Editor’s Note: The following article is reprinted from Network World.
Law firm Bursor & Fisher wants AT&T customers to help it stop the AT&T-T-Mobile merger and is using the prospect of a $10,000 arbitration payment to bring people onboard.
The firm has set up a website, fightthemerger.com, aimed at recruiting AT&T customers whom the firm claims will be adversely affected by the proposed merger. The firm claims that it has already initiated “dozens” of arbitrations on behalf of clients and it says that if its arbitration efforts are successful, “we may be able to seek a $10,000 payment for every one of our customers.”
Bursor & Fisher notes that due to the terms of AT&T’s wireless customer agreement, customers cannot sue the carrier collectively in federal court to enjoin the merger and must “resolve disputes with AT&T on an individual basis, through mandatory arbitration.” The firm claims that it has “spent years litigating class actions against AT&T, and litigating the validity of AT&T’s Arbitration Agreement,” thus giving it first-hand experience in battling the carrier in arbitration hearings.
AT&T’s arbitration agreement states that the carrier will make payments to customers of $10,000 or more if an arbitrator rules in their favor. The company will also “pay your attorney, if any, twice the amount of attorneys’ fees, and reimburse any expenses” related to preparing for the arbitration claim.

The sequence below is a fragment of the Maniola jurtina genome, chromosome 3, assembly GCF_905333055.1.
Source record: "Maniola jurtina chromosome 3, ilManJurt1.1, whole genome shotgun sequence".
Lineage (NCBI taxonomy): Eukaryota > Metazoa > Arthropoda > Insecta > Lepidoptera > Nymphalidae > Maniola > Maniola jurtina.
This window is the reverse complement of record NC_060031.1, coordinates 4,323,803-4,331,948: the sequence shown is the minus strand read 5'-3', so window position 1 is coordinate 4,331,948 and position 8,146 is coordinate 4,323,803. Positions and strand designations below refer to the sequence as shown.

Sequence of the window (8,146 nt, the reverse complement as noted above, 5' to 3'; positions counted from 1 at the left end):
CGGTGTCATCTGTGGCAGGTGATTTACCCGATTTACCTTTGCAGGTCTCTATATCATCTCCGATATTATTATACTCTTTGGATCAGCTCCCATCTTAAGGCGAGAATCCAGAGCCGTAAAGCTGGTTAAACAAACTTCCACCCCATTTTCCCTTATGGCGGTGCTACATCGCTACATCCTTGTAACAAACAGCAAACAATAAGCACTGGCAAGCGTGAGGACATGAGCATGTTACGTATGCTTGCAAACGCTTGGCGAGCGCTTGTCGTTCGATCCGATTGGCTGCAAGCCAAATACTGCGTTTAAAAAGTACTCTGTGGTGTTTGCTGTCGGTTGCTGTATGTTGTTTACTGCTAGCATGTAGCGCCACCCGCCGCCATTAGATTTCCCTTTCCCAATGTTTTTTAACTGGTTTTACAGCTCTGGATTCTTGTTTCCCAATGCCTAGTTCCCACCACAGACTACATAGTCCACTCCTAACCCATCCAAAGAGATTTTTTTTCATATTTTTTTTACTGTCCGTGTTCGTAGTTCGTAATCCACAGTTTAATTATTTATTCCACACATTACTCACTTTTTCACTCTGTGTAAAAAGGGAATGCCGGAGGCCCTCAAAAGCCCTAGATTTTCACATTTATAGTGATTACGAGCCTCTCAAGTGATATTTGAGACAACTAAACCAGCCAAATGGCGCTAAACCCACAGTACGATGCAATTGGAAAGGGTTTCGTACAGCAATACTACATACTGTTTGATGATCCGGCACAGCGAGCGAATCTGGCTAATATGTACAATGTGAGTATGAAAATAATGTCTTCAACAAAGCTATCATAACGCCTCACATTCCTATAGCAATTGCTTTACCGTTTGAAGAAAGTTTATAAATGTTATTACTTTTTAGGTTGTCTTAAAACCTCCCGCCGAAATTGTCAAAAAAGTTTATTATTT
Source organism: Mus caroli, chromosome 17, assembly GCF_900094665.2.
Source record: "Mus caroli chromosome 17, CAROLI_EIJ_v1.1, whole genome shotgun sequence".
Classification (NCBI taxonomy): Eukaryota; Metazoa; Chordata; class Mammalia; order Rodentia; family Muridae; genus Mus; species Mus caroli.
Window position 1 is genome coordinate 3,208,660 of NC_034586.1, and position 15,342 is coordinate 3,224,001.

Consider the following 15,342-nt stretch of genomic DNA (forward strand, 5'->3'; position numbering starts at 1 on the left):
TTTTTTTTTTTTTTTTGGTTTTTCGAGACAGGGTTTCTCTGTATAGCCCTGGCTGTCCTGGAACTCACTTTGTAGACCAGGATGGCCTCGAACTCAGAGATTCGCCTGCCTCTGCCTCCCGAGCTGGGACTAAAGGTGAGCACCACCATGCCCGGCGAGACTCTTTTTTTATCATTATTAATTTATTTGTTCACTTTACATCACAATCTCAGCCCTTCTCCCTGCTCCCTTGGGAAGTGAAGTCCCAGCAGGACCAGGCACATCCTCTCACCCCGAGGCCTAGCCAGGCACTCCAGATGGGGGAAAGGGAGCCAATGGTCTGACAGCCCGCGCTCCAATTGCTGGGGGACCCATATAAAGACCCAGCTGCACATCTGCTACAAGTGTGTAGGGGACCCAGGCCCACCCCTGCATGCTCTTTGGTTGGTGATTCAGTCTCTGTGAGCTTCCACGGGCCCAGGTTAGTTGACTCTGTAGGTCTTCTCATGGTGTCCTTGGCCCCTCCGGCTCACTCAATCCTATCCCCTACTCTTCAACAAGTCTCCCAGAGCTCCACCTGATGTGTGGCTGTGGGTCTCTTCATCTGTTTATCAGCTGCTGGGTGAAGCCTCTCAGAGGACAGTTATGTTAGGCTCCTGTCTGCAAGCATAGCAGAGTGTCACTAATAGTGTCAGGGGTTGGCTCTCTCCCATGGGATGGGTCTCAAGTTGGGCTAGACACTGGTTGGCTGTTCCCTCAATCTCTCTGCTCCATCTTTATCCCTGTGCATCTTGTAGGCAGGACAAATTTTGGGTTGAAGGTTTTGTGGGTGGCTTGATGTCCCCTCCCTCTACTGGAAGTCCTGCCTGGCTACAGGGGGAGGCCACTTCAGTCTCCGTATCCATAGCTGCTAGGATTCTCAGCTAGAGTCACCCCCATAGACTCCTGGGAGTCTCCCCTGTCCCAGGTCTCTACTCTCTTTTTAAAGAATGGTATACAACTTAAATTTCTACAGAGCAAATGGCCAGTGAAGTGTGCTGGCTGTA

Although Bursor & Fisher doesn’t get into specifics about what its strategy during arbitration hearings will be, it does make a broad case on its website that the proposed merger will allegedly “stifle the competitive market forces that would otherwise help keep prices down” and also “stifle new products and innovation.” In other words, part of the firm’s case may rest upon the determination that less competition in the wireless market will raise prices on services and thus harm consumer welfare. AT&T has dismissed the firm’s effort by releasing a statement calling the firm’s actions “without merit” and claiming that arbitrators would not have the authority to enjoin the merger.
Many critics of the proposed $39 billion merger, which AT&T and T-Mobile announced this past spring, have contended that it would at the very least lead to the emergence of a duopolistic wireless telecom market controlled largely by Verizon and AT&T. Opposition to the proposed merger has united both consumer advocacy groups such as the Consumers Union and rival wireless carriers such as Sprint. Sprint CEO Dan Hesse argued that the newly merged wireless company would have “tremendous” power over the wireless market and would be bad for consumers.
Provided it passes regulatory muster, AT&T’s T-Mobile acquisition will be the fourth major wireless carrier merger in eight years, following AT&T-Cingular in 2004, Sprint-Nextel in 2005, and Verizon-Alltel in 2008. AT&T would become by far the largest wireless carrier in the United States with more than 130 million subscribers.